Not to go against Elvis Costello, but it turns out that digital music, not radio, is a sound salvation, at least when it comes to fighting climate change.
A new study conducted by researchers from Carnegie Mellon University, Lawrence Berkeley National Laboratory and Stanford University confirms what we already assumed: Downloading music cuts energy consumption and CO2 emissions compared to shopping at your local record store. Digitizing wins again.
The study found that buying digital music results in a 40 to 80 percent reduction in energy use and carbon emissions compared to distributing CDs, and that factors in the energy used to download the files over the Internet. The study compared four different ways of obtaining and listening to music, listed from most energy intensive to the least: Buying a CD in-person at a record store, buying a CD online, downloading an album and then burning it to a CD (both with and without a jewel case), and downloading an album and listening to it digitally.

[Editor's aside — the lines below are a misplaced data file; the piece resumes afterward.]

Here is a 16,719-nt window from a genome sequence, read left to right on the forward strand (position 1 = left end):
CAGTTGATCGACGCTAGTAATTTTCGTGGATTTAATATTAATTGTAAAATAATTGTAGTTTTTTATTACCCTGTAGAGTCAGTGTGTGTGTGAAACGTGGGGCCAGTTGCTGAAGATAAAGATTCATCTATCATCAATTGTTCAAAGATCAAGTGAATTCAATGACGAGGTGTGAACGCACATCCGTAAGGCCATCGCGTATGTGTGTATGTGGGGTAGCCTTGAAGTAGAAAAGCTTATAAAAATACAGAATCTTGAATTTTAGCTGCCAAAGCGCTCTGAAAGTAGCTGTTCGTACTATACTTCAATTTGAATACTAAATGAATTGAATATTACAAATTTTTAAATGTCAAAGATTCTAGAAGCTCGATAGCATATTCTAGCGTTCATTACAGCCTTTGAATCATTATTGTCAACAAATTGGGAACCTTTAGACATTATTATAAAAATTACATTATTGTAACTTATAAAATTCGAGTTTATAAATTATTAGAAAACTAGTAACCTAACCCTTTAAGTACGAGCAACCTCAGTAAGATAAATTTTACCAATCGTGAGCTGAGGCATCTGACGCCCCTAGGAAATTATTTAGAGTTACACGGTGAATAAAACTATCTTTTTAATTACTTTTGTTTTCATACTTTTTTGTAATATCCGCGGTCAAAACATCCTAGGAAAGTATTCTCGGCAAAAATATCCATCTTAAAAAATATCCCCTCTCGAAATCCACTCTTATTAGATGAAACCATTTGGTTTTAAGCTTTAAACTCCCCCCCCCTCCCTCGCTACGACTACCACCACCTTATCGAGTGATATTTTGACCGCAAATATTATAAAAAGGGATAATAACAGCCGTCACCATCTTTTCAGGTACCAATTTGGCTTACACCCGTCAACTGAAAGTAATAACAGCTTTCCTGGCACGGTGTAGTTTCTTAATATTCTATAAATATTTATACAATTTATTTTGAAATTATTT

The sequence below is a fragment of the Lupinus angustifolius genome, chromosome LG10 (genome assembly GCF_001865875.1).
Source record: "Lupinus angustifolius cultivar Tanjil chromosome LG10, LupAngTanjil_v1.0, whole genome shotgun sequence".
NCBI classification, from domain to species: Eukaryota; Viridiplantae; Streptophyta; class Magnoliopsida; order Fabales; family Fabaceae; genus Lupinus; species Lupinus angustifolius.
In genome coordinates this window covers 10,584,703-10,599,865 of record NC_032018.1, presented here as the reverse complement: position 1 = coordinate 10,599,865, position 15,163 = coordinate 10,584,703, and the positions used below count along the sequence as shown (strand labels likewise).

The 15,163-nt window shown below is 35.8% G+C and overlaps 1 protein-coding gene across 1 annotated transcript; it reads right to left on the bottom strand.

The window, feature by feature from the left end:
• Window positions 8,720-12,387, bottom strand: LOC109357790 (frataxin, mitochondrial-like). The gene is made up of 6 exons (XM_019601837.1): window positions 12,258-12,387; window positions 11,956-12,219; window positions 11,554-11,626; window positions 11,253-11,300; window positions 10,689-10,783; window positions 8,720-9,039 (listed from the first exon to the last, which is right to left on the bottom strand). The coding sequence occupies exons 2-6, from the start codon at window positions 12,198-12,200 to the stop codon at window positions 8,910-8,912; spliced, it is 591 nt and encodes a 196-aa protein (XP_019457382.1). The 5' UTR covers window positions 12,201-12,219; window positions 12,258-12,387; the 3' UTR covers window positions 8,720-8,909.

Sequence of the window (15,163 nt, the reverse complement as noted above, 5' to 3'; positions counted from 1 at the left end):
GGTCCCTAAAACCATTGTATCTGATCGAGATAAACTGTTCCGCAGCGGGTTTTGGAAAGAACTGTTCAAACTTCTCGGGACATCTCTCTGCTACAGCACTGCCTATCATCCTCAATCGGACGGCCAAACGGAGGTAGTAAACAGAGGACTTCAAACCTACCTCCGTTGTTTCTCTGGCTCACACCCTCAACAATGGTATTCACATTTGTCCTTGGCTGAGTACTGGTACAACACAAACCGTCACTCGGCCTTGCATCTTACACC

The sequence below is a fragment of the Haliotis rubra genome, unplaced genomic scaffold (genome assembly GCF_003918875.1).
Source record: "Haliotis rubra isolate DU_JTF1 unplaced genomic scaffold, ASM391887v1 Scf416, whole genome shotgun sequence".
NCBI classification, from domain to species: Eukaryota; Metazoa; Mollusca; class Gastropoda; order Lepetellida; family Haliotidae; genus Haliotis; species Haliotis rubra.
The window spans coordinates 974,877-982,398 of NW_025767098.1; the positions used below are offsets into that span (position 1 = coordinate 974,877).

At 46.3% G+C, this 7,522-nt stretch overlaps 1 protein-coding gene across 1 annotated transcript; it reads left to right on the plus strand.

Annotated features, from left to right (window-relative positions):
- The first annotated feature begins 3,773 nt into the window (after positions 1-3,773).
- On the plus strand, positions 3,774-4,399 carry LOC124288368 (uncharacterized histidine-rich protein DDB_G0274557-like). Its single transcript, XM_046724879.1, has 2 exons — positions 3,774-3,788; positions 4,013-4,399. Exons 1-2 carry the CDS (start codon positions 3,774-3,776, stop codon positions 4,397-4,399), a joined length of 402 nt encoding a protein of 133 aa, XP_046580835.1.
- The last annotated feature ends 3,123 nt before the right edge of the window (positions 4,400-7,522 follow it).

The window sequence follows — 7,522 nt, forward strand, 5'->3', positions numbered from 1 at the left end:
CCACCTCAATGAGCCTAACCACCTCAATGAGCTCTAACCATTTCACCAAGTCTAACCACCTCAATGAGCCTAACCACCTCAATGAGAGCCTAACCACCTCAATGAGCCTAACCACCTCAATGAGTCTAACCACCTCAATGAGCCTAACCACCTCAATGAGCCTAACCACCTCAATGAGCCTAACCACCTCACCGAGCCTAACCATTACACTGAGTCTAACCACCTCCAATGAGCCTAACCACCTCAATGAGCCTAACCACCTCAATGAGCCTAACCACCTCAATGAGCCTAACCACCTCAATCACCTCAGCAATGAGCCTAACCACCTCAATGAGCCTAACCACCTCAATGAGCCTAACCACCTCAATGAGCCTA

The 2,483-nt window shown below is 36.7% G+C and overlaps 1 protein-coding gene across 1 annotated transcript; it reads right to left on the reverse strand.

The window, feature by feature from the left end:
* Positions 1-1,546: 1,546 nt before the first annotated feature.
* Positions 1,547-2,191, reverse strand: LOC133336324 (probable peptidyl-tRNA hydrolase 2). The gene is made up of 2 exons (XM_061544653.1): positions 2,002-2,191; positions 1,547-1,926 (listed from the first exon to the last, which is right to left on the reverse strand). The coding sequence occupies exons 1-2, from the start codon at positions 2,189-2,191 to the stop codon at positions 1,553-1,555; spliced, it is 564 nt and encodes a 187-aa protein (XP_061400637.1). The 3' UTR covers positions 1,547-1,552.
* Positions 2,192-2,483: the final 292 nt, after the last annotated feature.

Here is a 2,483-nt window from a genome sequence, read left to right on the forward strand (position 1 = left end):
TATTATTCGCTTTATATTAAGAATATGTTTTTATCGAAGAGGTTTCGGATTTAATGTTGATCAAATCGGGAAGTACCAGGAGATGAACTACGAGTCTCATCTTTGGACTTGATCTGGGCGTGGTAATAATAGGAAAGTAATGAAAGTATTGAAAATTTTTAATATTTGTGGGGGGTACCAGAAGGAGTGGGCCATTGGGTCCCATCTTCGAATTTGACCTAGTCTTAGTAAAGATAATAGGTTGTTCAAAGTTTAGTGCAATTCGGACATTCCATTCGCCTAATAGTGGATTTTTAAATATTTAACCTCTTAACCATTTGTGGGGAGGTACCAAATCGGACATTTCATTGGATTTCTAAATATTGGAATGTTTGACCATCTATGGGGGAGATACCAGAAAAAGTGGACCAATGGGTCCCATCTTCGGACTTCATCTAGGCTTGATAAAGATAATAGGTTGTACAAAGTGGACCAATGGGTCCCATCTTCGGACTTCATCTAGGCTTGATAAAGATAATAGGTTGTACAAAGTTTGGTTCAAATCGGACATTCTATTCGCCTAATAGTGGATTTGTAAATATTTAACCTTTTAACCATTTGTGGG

There were some situations that blurred the lines. If you walked to the music store instead of driving, that would equal the energy and emissions of downloading and then burning an album to disc, meaning the driving to the store is the worst part of buying music in person. Also, if the album size is 260MB (compared to the standard 60MB to 100MB) or more, then that would equal the energy and emissions of buying a CD online because of the extra energy needed to download it.
So, the moral of the story is: Download your music and keep it on your computer or iPod. Luckily, that's what most of us are already doing.